David Flynn was born in the textile mill company town of Bemis, TN. His jobs have included newspaper reporter, magazine editor and university teacher. He has five degrees and is both a Fulbright Senior Scholar and a Fulbright Senior Specialist with a recent grant in Indonesia. His literary publications total more than 220. Among the eight writing residencies he has been awarded are five at the Wurlitzer Foundation in Taos, NM, and stays in Ireland and Israel. He spent a year in Japan as a member of the Japan Exchange and Teaching program. He is the author of the book My Family. He currently lives in Nashville, TN.
The following work is Copyright © 2020, and owned by David Flynn and may not be distributed or reprinted in any form whatsoever without written permission from the author.
I ♥ Senility
Shattered pots in a desert. Iron Age I, Iron Age II.
I look at the picture in a magazine, and think
that’s my life.
A cliché, but I don’t have the energy to be original this morning.
Crumbs from an old pie crust on the kitchen counter.
Cat hair in a wad on the rug.
Those are my life too.
In the last third, which is where I am, there are no wholes.
Shards, many terrible, wait me when I wake up.
All shards, all broken.
I don’t want to sound whiney, because at least I am writing this poem.
And really one big white glaring whole is all that is left.
I see it when I close my eyes, and the television is off.
Consistency is a concept I left behind in high school
along with fairness.
With 20,000 official divisions of Christianity, how can I stand on consistency?
I believe . . . let’s just leave it there.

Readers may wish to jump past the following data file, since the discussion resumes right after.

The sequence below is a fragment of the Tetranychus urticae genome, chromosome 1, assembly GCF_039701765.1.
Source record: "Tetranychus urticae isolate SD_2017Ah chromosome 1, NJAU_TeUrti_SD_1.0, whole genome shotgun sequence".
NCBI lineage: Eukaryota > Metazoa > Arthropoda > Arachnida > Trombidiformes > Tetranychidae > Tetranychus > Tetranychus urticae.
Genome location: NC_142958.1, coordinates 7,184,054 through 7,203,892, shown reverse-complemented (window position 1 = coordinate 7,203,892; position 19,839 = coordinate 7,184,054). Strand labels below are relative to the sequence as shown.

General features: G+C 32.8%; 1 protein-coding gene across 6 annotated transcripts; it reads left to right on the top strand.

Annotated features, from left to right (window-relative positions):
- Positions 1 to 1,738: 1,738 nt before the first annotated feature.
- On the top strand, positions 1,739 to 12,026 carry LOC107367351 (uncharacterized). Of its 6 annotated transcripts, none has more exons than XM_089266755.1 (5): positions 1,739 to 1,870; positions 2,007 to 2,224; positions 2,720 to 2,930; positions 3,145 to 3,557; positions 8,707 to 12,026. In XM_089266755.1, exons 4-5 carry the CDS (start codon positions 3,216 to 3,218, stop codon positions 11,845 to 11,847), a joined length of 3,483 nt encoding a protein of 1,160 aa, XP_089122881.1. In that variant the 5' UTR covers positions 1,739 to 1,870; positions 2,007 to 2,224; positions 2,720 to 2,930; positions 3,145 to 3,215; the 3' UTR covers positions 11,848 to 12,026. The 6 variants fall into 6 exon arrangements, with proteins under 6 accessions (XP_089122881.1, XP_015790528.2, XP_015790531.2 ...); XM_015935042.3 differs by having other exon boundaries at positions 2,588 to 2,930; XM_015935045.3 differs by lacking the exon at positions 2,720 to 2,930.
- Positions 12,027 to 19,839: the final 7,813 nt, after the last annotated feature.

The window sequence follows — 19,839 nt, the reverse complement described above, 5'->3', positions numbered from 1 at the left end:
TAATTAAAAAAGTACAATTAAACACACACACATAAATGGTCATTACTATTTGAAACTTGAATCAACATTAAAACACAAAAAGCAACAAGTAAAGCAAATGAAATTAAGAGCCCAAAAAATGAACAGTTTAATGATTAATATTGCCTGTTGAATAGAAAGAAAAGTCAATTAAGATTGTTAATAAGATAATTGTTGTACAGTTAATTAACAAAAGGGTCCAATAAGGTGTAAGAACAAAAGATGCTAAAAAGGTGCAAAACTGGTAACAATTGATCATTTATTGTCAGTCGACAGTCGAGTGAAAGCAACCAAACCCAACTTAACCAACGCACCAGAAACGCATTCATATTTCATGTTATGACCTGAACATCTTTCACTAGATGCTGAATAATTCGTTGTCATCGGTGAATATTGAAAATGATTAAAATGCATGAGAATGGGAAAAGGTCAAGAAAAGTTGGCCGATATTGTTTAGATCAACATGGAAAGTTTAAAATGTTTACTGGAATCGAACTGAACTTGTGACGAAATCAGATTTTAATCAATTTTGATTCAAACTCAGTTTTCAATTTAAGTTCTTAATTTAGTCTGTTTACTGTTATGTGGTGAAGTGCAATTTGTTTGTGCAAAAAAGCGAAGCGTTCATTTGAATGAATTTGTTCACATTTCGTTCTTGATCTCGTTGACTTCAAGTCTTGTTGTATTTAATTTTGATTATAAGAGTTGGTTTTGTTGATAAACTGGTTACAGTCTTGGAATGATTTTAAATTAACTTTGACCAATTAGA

In that desert house from a debatable year of B.C. people flailed about like me.
They are nowhere now.
I look forward to being nowhere.
I look forward to senility, sitting on the side of my bed in the nursing home,
staring into space,
not present where my body is.
Seeing, tasting, smelling, touching, and hearing in another place,
either my old life before betrayals or an entirely new place
with green columns and red lakes.
I can design this world as I want, rather than the world designing me.
The people, I think, will be shorter than me.
They will speak the truth in silky voices.
We will have a picnic by the red lake,
and eat ambrosia casseroles, cloud tea, and saintly chips.
We will stroke each other’s cheeks.
The weather will be purple skies, breezes that murmur nondenominational psalms.
We will laugh.
I prefer this world to the world of clay pieces; leave me alone.
Jean-Paul L. Garnier
Jean-Paul L. Garnier lives and writes in Joshua Tree, CA where he is the owner of Space Cowboy Books, a science fiction bookstore, independent publisher, and producer of Simultaneous Times podcast. In 2020 his first novella Garbage In, Gospel Outwas released by Space Cowboy Books and in 2018 Traveling Shoes Press released Echo of Creation, a collection of his science fiction short stories. He has also released several collections of poetry: In Iudicio (Cholla Needles Press 2017), Future Anthropology (currently being translated into Portuguese), and Odes to Scientists (audiobook – Space Cowboy Books 2019). He is a two time Elgin Nominee and also appeared in the 2020 Dwarf Stars anthology. His new collection of SF poetry, Betelgeuse Dimming has just been released and is available as a free audiobook / ebook at spacecowboybooks.bandcamp.com. He is also a regular contributor for Canada’s Warp Speed Odyssey blog. His short stories, poetry, and essays have appeared in many anthologies and webzines.
The following work is Copyright © 2020, and owned by Jean-Paul L. Garnier and may not be distributed or reprinted in any form whatsoever without written permission from the author.
as they left I heard cheering
unsure if it was mixed with tears
or was it shouting, begging
we never crossed the language barrier
protestors held signs scrawled with equations
even these symbol sets
remained a mystery
it shook its head and turned away
rejoining its crew
for us it meant no
it could have meant anything
body language meaningless
we could have shaken the wrong extremity
they leave on a pillar of fire
smoke signal of farewell
a burnt patch of earth
monument to the failure of our linguists
knowing less than before, abandoned
they said something before they left
but I could not hear it through the cheering